Manager of Bank of International Settlements Adds Voice to Cryptocurrency Condemnation
Economist Agustin Carstens, the general manager of the Bank of International Settlements, voiced a low opinion of cryptocurrencies in his first public speech since his appointment in December. He called on authorities to clamp down before they become further entrenched in the international financial system.
Speculative Mania, not a Currency
Speaking at Goethe University in Frankfurt, Carstens expressed his opinion that cryptocurrencies failed the “basic textbook definition” of what a currency was. He asserted that their recent prominence was due merely to “speculative mania,” and that they were overall “probably not sustainable as money.”
He derided bitcoin, in particular, calling it “a bubble, a Ponzi scheme and an environmental disaster,” stating that its fluctuating value rendered it an inadequate means of payment and value storage.
His speech did indeed come during an uncertain time for cryptocurrencies, which, despite flourishing last year, have dramatically dropped in value in recent months. Bitcoin alone has lost more than half its value since the beginning of the year, and more than two thirds since mid-December.
Also, Carstens expressed concern that cryptocurrencies provided an ideal means of facilitating tax evasion, money laundering, and various other illicit financial activities. He asserted that this added to what he called “a strong case for policy intervention.”
Carstens pressed that financial authorities must “educate and protect investors and consumers,” and thus should be in a position to take action.
Cryptocurrency Bypassing Banks
One of the most prominent appeals of cryptocurrency among its users is that it offers a means by which to bypass banks and government intervention when paying for goods and services. However, Carstens accused cryptocurrencies of freeloading on the trust provided by the overall financial system.
Carstens further argued that the central banks behave as “stewards of public trust” and thus could not allow “private digital tokens masquerading as currencies” to subvert this trust. He urged authorities to act before cryptocurrencies become more interconnected with financial systems, which, he asserted, could pose “a threat to financial stability.”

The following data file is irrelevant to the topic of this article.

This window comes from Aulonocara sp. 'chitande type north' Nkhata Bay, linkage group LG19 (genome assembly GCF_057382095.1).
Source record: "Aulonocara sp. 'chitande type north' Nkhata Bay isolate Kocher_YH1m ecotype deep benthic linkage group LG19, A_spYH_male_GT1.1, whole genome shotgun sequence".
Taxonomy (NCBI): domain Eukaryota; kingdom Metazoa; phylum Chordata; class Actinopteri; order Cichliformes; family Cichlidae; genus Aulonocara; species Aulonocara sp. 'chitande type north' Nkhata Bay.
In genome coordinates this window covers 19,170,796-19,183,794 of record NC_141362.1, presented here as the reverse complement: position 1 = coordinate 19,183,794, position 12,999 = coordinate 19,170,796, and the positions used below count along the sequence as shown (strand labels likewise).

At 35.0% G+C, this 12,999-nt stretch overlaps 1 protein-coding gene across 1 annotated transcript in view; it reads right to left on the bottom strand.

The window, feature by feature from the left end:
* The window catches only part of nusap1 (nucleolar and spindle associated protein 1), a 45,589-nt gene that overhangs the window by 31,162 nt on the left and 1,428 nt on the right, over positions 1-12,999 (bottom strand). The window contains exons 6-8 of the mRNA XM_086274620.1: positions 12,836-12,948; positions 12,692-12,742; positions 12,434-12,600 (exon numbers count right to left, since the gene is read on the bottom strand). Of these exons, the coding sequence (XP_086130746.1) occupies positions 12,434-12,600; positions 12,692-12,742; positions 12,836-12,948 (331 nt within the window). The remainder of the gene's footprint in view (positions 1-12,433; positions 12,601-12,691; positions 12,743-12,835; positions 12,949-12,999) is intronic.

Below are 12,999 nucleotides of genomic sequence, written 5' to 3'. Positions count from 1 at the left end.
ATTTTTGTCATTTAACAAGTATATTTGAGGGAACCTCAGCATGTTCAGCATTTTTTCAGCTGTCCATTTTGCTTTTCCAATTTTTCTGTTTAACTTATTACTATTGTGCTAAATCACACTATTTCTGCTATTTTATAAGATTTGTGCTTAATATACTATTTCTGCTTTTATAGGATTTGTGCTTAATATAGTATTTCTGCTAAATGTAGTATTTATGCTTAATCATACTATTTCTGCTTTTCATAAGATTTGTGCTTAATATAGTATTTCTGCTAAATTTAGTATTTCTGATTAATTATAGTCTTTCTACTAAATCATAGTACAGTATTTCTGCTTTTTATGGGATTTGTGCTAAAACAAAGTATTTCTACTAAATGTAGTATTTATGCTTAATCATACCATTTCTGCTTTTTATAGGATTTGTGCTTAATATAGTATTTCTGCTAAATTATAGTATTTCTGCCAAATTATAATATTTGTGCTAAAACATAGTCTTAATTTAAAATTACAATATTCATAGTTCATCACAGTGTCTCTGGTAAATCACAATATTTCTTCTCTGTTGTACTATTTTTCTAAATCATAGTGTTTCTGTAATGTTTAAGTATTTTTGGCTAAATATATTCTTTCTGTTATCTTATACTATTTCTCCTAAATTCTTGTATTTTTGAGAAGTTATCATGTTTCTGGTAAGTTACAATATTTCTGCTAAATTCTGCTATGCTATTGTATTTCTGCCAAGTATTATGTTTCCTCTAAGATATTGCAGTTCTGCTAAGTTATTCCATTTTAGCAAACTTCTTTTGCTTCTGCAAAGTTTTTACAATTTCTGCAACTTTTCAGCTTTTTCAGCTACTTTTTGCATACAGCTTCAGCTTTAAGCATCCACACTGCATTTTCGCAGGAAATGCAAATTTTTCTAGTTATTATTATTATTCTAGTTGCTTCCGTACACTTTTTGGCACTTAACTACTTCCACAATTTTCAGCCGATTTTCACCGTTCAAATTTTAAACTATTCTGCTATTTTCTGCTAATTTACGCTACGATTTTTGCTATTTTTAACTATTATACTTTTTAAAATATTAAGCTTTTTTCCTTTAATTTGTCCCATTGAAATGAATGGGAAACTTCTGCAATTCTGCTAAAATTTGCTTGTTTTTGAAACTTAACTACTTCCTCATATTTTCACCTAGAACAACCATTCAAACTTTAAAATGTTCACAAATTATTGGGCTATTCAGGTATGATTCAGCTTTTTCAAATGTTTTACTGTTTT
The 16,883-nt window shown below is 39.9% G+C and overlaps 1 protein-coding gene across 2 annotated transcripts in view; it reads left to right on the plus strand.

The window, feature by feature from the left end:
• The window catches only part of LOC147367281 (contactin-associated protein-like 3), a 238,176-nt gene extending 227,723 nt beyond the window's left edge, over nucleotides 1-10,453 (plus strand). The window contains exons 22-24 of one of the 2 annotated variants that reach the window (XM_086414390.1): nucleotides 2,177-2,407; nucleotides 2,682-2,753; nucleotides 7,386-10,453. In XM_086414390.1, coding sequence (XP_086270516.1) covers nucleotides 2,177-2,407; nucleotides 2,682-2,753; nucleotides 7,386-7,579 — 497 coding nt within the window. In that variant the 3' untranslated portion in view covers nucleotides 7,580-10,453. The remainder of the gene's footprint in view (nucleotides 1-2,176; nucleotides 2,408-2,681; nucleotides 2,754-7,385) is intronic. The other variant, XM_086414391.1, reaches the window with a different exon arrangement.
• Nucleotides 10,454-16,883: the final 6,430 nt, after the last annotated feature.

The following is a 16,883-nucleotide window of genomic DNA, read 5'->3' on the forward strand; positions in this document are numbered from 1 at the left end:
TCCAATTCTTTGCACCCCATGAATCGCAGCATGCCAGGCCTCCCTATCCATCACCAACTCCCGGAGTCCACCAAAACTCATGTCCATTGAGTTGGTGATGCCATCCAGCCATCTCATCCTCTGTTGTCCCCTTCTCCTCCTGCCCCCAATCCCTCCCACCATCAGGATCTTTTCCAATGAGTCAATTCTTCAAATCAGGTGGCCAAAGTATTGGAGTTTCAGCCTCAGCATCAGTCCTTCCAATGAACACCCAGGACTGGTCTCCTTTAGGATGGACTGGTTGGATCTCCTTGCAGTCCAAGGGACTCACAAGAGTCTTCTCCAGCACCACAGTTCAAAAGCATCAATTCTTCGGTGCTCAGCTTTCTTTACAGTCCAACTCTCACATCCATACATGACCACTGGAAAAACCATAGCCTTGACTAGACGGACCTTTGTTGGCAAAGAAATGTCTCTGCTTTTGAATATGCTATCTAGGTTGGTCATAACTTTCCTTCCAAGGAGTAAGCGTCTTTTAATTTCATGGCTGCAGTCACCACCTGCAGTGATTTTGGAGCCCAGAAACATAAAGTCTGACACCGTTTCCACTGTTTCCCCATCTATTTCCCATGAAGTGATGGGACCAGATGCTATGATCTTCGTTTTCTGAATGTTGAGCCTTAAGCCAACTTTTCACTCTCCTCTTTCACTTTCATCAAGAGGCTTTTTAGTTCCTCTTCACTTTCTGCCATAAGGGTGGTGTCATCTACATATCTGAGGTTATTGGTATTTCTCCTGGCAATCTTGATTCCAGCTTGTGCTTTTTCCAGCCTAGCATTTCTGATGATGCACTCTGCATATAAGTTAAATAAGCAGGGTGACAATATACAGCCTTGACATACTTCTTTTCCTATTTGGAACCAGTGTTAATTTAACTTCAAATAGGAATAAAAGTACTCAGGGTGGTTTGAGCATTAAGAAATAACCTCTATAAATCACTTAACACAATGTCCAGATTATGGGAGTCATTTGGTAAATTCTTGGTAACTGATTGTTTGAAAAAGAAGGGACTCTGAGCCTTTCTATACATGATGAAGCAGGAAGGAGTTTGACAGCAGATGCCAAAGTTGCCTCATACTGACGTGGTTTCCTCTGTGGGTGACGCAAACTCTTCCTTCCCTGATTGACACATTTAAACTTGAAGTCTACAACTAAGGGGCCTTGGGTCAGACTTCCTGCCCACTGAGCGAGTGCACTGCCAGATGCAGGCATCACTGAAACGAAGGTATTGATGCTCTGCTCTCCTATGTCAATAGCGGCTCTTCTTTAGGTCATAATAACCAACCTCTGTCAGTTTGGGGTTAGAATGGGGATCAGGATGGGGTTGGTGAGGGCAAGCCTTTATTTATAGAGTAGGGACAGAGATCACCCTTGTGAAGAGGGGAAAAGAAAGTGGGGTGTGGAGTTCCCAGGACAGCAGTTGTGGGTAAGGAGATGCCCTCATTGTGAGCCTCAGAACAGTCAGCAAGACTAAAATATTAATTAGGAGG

Carstens is far from the only high-profile figure in the financial world to express skepticism about the long-term sustainability of cryptocurrency.
Earlier in the month, economist Nouriel Roubini, best known for having foreseen the 2008 global financial crisis, cited the drop in bitcoin value as evidence that the cryptocurrency was a mere bubble. He characterized it as favored by “charlatans and swindlers,” its value allegedly destined to plummet “all the way down to zero.”
Likewise, the heads of a number of major banks – including JP Morgan’s Jamie Dimon, the European Central Bank’s Mario Draghi, and the Reserve Bank of Australia’s Philip Lowe – have echoed Carstens’ concerns about cryptocurrencies’ volatility and their potential use in illegal transactions.
This sentiment has, in some cases, extended beyond rhetoric. Many prominent banks – including the Bank of America, JP Morgan, and, most recently, Lloyds Banking Group – have banned their users from purchasing cryptocurrencies using the firm’s’ credit cards, fearing an upsurge in debt if their value were to drop any further.
The nation of China, meanwhile, aims to ban cryptocurrency trading entirely; and its central bank has severed all ties with both local and international cryptocurrency platforms.
Many speculate that this growing backlash against cryptocurrencies by major financial institutions – along with such factors as Facebook’s banning of cryptocurrency ads – has been a contributor to their dramatic drop in value.